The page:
‘This government is oblivious’: Saskatoon business leaders slam federal budget for ignoring U.S. threa
It’s been almost 15 years since one of Saskatoon’s largest metal fabricators stopped exporting significant quantities of cut and welded steel into the United States. The company’s president says that is unlikely to change because the barriers to entry keep getting higher.
The cost of doing business — including materials and facilities, wages and taxes — is higher in Canada, and the gap has widened over the last year amid heated rhetoric and the prospect of U.S. tax reform, said JNE Welding Limited Partnership’s Jim Nowakowski.
“There’s a lot of the vessel manufacturers in the U.S. that are tapped out for capacity right now … there may very well be some opportunities for us even as things are right now, but quite frankly it is tough for us to compete,” Nowakowski said Wednesday.
He’s not the only one concerned about robust economic growth and increased competitiveness in the U.S. — Saskatoon’s two largest business advocacy groups say the 2018 federal budget doesn’t do enough to address the threat to Canadian firms.
North Saskatoon Business Association (NSBA) executive director Keith Moen said the U.S. is becoming a “vacuum” for capital — which flows to low taxes and stronger economies — which could further curb business investment in Saskatchewan.
“It appears that this government is oblivious to the fact that we have a strong competitive force south of the border … Our government is choosing not to stay in line with what the U.S. federal government is doing,” Moen said.
Delivered Tuesday in Ottawa by Finance Minister Bill Morneau, the Liberal government’s third budget since taking office contains billions of dollars in new spending, including investments aimed at scientific research and supporting women in the workforce.
The 367-page document briefly acknowledges robust economic growth, low unemployment and rising wages in the U.S. but contains little policy, save a pledge that finance officials will conduct a “detailed analysis” of incoming tax reforms.
Since the budget was released, Morneau has emphasized that Ottawa will continue to work through the impending tax changes — which have alarmed business leaders across the country — and ongoing North American Free Trade Agreement negotiations.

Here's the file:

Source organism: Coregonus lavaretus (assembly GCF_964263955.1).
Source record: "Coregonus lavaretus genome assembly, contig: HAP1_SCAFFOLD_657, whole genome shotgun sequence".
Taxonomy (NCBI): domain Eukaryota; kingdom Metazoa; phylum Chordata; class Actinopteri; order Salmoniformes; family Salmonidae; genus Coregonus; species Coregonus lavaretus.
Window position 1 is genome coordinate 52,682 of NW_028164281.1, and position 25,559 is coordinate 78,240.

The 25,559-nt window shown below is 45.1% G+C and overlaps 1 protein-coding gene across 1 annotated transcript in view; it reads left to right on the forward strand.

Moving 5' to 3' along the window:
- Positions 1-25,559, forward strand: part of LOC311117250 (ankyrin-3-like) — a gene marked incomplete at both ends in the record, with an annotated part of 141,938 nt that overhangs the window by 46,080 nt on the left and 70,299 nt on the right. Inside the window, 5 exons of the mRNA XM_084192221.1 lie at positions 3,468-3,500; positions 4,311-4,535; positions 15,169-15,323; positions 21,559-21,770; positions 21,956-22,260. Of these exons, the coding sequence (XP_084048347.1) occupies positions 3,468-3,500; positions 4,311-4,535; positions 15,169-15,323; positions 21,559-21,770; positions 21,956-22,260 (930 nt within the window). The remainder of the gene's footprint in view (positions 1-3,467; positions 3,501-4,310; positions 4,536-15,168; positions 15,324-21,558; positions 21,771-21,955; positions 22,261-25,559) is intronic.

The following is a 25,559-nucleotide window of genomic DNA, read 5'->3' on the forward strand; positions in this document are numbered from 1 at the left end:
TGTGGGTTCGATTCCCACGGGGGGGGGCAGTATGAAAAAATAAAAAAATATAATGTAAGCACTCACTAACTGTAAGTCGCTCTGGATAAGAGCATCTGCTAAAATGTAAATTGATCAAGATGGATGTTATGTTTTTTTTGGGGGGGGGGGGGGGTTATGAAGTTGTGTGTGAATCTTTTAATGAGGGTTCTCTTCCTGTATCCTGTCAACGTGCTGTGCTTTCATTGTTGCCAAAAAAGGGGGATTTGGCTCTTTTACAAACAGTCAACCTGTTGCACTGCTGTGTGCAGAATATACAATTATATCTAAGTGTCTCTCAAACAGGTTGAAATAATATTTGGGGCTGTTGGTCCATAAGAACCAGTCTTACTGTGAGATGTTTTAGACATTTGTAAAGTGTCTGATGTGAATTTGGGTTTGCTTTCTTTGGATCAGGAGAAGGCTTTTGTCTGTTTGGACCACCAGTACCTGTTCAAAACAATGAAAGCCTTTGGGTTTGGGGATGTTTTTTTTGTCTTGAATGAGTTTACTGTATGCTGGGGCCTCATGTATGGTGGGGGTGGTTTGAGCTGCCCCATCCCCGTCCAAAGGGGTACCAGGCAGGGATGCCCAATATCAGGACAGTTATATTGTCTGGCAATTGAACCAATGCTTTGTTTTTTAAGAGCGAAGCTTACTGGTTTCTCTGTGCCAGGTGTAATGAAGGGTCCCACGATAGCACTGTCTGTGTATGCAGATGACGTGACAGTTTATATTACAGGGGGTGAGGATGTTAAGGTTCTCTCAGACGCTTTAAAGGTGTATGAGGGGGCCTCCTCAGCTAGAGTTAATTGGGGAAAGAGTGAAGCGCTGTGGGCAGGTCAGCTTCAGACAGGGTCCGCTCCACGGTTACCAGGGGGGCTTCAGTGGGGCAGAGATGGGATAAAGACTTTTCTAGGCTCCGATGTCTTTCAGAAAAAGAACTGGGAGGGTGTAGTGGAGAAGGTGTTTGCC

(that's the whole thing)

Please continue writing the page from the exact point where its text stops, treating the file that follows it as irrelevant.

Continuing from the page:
Greater Saskatoon Chamber of Commerce CEO Darla Lindbjerg questioned the budget’s title, “Equality + Growth.” The document offers plenty of the former but very little of the latter, which puts Canadian firms at a disadvantage, she said.
“We need to address (U.S. competitiveness) and make sure we are being competitive, and we’re not focused on just Canada as a bubble, but we’re looking at Canada both in terms of a domestic internal economy and an international economy,” Lindbjerg sad.
Moen and Lindbjerg also questioned a separate proposal that would limit a corporation’s ability to claim the corporate tax rate on more than $50,000 of so-called passive income. Both said the move would make businesses less liquid at a time when they can least afford it.
The proposal is a much-diminished version of small business tax changes proposed in October, which flared into controversy and left Morneau the target of attacks from business groups who disagreed with his view that it would close loopholes exploited by the wealthy.
Nowakowski said while concerns about NAFTA may have been overblown, the federal government nevertheless needs to concentrate on establishing a tax regime that benefits Canadian businesses and find other ways to encourage business.
“I think our quality, our work ethic — everything like that is not in question. It’s just that we really don’t have the same type of opportunities that we have to work against, or that we compete against.”